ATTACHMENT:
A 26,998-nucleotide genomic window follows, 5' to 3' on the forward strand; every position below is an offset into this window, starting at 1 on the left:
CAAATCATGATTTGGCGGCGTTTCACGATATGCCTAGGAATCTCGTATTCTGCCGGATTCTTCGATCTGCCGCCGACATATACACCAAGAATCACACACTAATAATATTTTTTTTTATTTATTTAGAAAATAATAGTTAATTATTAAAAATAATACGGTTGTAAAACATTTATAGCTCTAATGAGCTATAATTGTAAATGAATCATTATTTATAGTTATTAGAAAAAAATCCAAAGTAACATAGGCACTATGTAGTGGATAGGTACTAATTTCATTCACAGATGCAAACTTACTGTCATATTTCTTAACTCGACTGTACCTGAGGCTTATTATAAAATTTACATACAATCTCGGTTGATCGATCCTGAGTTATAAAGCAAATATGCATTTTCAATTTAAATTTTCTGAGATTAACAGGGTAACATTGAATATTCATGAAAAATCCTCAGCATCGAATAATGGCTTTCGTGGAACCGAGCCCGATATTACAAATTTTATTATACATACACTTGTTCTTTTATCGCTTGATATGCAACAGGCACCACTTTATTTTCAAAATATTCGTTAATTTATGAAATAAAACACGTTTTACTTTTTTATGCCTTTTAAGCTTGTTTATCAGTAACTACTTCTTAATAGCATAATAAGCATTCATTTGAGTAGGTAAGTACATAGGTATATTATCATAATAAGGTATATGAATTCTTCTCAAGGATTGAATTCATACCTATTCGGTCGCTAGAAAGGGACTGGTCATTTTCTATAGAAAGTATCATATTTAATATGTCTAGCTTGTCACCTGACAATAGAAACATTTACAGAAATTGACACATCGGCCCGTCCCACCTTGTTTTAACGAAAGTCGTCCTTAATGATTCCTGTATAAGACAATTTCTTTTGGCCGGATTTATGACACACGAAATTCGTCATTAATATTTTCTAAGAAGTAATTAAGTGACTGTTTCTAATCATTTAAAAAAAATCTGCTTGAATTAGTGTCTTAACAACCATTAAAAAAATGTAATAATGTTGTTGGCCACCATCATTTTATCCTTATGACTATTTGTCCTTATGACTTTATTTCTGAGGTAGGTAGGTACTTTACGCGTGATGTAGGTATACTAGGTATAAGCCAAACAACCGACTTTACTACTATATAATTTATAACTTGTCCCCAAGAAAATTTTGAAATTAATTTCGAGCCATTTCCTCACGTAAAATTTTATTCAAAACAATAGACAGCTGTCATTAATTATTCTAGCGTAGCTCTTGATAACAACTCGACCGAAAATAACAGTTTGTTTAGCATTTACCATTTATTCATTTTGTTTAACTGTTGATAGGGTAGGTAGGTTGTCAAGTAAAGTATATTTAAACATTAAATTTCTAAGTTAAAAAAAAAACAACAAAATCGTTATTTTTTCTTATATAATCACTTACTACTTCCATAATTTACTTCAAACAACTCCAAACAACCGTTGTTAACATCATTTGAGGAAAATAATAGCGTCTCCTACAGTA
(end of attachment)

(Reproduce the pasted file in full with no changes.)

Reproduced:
A 26,998-nucleotide genomic window follows, 5' to 3' on the forward strand; every position below is an offset into this window, starting at 1 on the left:
CAAATCATGATTTGGCGGCGTTTCACGATATGCCTAGGAATCTCGTATTCTGCCGGATTCTTCGATCTGCCGCCGACATATACACCAAGAATCACACACTAATAATATTTTTTTTTATTTATTTAGAAAATAATAGTTAATTATTAAAAATAATACGGTTGTAAAACATTTATAGCTCTAATGAGCTATAATTGTAAATGAATCATTATTTATAGTTATTAGAAAAAAATCCAAAGTAACATAGGCACTATGTAGTGGATAGGTACTAATTTCATTCACAGATGCAAACTTACTGTCATATTTCTTAACTCGACTGTACCTGAGGCTTATTATAAAATTTACATACAATCTCGGTTGATCGATCCTGAGTTATAAAGCAAATATGCATTTTCAATTTAAATTTTCTGAGATTAACAGGGTAACATTGAATATTCATGAAAAATCCTCAGCATCGAATAATGGCTTTCGTGGAACCGAGCCCGATATTACAAATTTTATTATACATACACTTGTTCTTTTATCGCTTGATATGCAACAGGCACCACTTTATTTTCAAAATATTCGTTAATTTATGAAATAAAACACGTTTTACTTTTTTATGCCTTTTAAGCTTGTTTATCAGTAACTACTTCTTAATAGCATAATAAGCATTCATTTGAGTAGGTAAGTACATAGGTATATTATCATAATAAGGTATATGAATTCTTCTCAAGGATTGAATTCATACCTATTCGGTCGCTAGAAAGGGACTGGTCATTTTCTATAGAAAGTATCATATTTAATATGTCTAGCTTGTCACCTGACAATAGAAACATTTACAGAAATTGACACATCGGCCCGTCCCACCTTGTTTTAACGAAAGTCGTCCTTAATGATTCCTGTATAAGACAATTTCTTTTGGCCGGATTTATGACACACGAAATTCGTCATTAATATTTTCTAAGAAGTAATTAAGTGACTGTTTCTAATCATTTAAAAAAAATCTGCTTGAATTAGTGTCTTAACAACCATTAAAAAAATGTAATAATGTTGTTGGCCACCATCATTTTATCCTTATGACTATTTGTCCTTATGACTTTATTTCTGAGGTAGGTAGGTACTTTACGCGTGATGTAGGTATACTAGGTATAAGCCAAACAACCGACTTTACTACTATATAATTTATAACTTGTCCCCAAGAAAATTTTGAAATTAATTTCGAGCCATTTCCTCACGTAAAATTTTATTCAAAACAATAGACAGCTGTCATTAATTATTCTAGCGTAGCTCTTGATAACAACTCGACCGAAAATAACAGTTTGTTTAGCATTTACCATTTATTCATTTTGTTTAACTGTTGATAGGGTAGGTAGGTTGTCAAGTAAAGTATATTTAAACATTAAATTTCTAAGTTAAAAAAAAAACAACAAAATCGTTATTTTTTCTTATATAATCACTTACTACTTCCATAATTTACTTCAAACAACTCCAAACAACCGTTGTTAACATCATTTGAGGAAAATAATAGCGTCTCCTACAGTA